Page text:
Stan and I have become good friends since that time. We have a rarely-missed, standing Wednesday night coffee date where we talk about vacuum cleaners and pipe organs and theremins. I consider myself very lucky and fortunate to have met him and to have him as a friend.

Stan has a suit made of vintage Vacuum Cleaner bags! This was made for him by a friend back in St. Louis in the early 1960s. Stan has worn this suit on the Tonight Show and other TV guest appearances:

I interviewed Stan for a special issue of the Vacuum Cleaner Collectors’ Club News. Some of the antics he regaled about his childhood sweeper adventures had me on the floor! If you’d like to laugh yourself silly, then read A Visit With Stan Kann.


But Wait ... There’s More!

Since meeting Stan, I have made friends with a number of other vacuum cleaner collectors. We have an official, if small and somewhat loosely knit, collector’s club of about 40 members that we named "The Vacuum Cleaner Collectors Club." The Club was actually founded in 1982, but had fallen into dormancy. Then when I came onto the scene and met the founding members, I persuaded them to get the club going again. We now have an annual meeting somewhere in the U.S., the venue being at one of the member’s homes. We’ve also had a fantastic meeting at the Hoover Company headquarters in Canton, Ohio, where they have an excellent vacuum cleaner museum in the Hoover Historical Center, as well as at several other vacuum cleaner manufacturing plants. If you’d like more information on joining the Club, visit the Club's web site at http://www.vaccc.com and go to the "Want to Join?" page.

Perhaps the most amazing thing about all this is that every single one of us club members, from the youngest at about age 16, to the eldest, an nonagenarian vacuum serviceman in the Midwest, all share nearly identical childhood stories — that is, that we all have been fascinated with vacuum cleaners from as far back as we can remember.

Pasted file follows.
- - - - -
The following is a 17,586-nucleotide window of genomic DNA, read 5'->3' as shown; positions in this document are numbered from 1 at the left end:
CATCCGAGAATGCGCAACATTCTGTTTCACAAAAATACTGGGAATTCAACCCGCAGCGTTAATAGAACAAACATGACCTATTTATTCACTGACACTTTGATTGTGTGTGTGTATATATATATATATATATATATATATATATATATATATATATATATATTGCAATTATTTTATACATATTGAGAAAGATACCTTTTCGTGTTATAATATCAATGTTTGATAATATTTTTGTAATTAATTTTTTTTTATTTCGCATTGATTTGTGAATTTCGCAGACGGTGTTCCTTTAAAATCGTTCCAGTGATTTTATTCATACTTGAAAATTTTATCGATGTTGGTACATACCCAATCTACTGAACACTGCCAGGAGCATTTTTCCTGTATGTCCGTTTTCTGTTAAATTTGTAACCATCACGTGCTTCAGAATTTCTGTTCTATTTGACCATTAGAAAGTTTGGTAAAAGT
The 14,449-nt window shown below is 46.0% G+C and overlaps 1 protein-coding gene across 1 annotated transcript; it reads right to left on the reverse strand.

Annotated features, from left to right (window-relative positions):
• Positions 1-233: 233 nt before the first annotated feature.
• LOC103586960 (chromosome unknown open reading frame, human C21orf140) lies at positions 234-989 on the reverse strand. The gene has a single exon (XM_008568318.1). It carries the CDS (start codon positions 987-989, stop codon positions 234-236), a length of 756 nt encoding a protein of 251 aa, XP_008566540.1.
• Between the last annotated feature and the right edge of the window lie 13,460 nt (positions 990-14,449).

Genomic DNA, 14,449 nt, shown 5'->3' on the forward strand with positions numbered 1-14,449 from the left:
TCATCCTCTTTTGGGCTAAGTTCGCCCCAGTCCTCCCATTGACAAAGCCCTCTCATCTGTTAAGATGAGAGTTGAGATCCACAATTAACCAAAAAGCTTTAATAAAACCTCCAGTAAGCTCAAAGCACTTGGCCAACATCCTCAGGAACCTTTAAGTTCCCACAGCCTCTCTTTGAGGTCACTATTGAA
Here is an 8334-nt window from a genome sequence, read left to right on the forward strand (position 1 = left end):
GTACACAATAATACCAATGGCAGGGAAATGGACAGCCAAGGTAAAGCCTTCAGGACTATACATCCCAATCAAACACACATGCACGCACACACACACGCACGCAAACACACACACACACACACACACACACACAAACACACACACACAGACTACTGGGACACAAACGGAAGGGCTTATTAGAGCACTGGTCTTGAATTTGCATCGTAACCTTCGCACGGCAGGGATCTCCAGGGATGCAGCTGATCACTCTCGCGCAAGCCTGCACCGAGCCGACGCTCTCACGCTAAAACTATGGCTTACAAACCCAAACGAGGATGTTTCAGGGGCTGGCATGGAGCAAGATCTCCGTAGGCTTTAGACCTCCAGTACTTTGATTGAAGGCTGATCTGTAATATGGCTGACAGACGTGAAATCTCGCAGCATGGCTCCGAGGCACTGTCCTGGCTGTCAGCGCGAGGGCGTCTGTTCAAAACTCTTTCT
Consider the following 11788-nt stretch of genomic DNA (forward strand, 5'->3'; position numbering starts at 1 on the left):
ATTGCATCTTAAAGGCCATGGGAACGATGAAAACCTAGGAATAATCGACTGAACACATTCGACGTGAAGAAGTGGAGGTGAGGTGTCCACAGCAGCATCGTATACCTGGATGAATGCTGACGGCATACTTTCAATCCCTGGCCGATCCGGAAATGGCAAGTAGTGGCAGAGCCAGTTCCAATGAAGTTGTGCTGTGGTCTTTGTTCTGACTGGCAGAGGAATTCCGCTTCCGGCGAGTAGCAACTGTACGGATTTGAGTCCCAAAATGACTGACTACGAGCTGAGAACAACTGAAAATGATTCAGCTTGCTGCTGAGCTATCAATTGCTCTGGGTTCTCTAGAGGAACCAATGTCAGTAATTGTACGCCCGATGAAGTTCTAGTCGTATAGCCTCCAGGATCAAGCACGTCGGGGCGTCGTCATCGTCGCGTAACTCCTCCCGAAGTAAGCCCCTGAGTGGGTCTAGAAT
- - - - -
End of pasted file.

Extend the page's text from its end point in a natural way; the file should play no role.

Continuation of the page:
We amuse one another with our stories of going to people's houses and making a beeline for the vacuum cleaner, and we commiserate with one another's heartaches about being teased and ridiculed for this "strange behavior."

Who knows what this is all about?! All I can say is, I am glad I have this unique — and, perhaps, to some, strange — hobby! It has brought me some very cherished and close friends, and I wouldn’t trade that for anything.

I now have about 137 vacuum cleaners in my collection, give or take 7 or 13 (...!) — in varying conditions from mint to pathetic. It’s a little hard to have this many in my two-bedroom apartment; half of my office doubles as my vacuum cleaner room. I’m hoping to one day have a large-enough house where I can have a special room devoted to my collection, with an adjoining workshop for repairs and restoration.

My collection ranges from 1905 (a non-electric, hand-pumped Regina Model “A” which requires two people to operate) to 1960 where my interest, from a collector’s perspective, ends. Most of my machines are from 1940-56, my favorite era, although I do also have many beautiful machines from the 1920s and early ’30s, the Art Deco Era; and the Machine Age, the late 1930s. I do not really collect very early electric machines or even earlier non-electric types although some club members specialize in these types of cleaners.

I have constructed a “cyber museum” featuring some examples from my collection. Wanna visit? Admission is free, and no reservations are required! Just show up at the Cyberspace Vacuum Cleaner Museum and feast your eyes on some beautiful examples of vintage vacuum cleaners! I alao have two special wings in my Cyberspace Vacuum Cleaner Museum devoted to two other collectors, featuring The Galaasen/Nebelung Collection andThe Paul Linnell Collection.

In My
Web Site
In addition to the Cyberspace Vacuum Cleaner Museum, I also have many other pages on my site. If you will go to my main web site portal at http://www.1377731.com, and scroll down to the section entitled "Things that go vrrrrrrooo in the Night," you will see a list of these pages. I'm always adding something or another so be sure to check back from time to time.